New performance statistics from NHS England highlight some serious issues that the health service continues to face
NHS England has published its latest combined performance figures; they show that, despite any and all initiatives intended to make healthcare in the UK more efficient, the NHS continues to struggle.
Responding to the summary, the chief executive of NHS Providers, Chris Hopson, said:
“The summer has provided no respite for NHS staff who are now working flat out to meet unsustainable levels of demand both in the summer and the winter. The pressures are felt across hospital, community, mental health and ambulance services – not just A&E.”
Figures show that, in July this year, A&E attendance hit its highest numbers since data collection began. Performance against the four-hour A&E target dropped to 89.3%, which is the worst July performance ever.
The volume of patients awaiting routine surgery is also growing and, for the third consecutive month, the two-week cancer wait target has been missed.
Hopson continued: “The hot weather will have had an impact with more patients with respiratory conditions, heatstroke and dehydration. NHS staff are going above and beyond once again to meet growing demand in the summer as well as the winter.
“June’s figures also show that the waiting list for routine treatment continues to travel in the wrong direction. It is also concerning to see that performance against the 62 days wait cancer target is at it’s lowest since the data collection began in 2009, and for the third month running the two-week wait cancer target has been missed.
“This level of demand and performance raises serious concerns about the NHS’s position going into the winter. We need urgent decisions about how we properly invest and put in place the necessary staff, beds and resources we need to deliver what is required of the NHS throughout the year. Time is running out to put plans in place for sufficient capacity ahead of this winter.”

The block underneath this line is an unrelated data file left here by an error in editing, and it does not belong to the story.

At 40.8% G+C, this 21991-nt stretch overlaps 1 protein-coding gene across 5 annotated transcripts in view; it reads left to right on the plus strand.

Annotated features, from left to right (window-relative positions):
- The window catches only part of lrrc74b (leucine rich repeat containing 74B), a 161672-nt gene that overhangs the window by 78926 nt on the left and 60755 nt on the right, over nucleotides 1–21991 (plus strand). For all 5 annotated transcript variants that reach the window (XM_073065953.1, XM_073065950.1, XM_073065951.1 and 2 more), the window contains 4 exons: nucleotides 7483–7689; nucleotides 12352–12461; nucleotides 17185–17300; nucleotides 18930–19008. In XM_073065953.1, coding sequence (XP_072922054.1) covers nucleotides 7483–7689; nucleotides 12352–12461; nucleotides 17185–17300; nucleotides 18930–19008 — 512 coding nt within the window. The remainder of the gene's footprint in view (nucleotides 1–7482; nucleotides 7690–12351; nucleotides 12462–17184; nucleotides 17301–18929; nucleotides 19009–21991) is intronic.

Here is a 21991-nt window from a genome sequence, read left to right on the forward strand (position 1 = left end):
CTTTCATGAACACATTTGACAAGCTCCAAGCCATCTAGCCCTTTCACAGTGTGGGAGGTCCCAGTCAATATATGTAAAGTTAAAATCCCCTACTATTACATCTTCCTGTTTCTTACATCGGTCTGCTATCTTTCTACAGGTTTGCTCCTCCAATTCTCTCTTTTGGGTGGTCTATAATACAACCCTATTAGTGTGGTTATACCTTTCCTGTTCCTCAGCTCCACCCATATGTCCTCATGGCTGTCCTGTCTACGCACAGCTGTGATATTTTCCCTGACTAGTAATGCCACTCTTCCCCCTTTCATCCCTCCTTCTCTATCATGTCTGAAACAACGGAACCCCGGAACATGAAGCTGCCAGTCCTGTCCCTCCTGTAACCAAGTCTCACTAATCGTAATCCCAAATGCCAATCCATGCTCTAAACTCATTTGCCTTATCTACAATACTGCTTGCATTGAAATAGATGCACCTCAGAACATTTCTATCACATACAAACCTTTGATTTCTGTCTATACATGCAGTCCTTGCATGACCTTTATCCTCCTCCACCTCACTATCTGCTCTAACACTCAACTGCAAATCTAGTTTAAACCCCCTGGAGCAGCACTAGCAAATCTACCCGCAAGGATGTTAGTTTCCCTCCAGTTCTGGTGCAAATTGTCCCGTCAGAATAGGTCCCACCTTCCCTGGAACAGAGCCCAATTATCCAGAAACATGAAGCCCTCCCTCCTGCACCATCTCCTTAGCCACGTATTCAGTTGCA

Also responding to the latest NHS performance statistics BMA consultants committee chair, Dr Rob Harwood, said:
“With more than half a million people waiting over four months for hospital treatment and a further three-and-a-half thousand waiting more than a year, these figures show that the NHS is well and truly in a year-round crisis. Waiting lists for elective treatment are as long as they’ve ever been and the number of people waiting more than 18 weeks for routine operations is at its highest in a decade.
“The pressures, widespread across our hospitals and the wider NHS, can no longer be blamed on the winter; today’s figures show they are anything but seasonal. Behind these statistics are patients suffering distress and potentially failing health as they wait months longer than they should for care.
“Without more sustained investment in staff and services, the NHS will continue to fail to meet demand, patients will continue to suffer unnecessarily, and the current workforce will be stretched even more thinly, compounding recruitment and retention problems. What greater evidence does the government need to act, to give the NHS more funding to halt its decline and put the health service on a sustainable footing for the future?”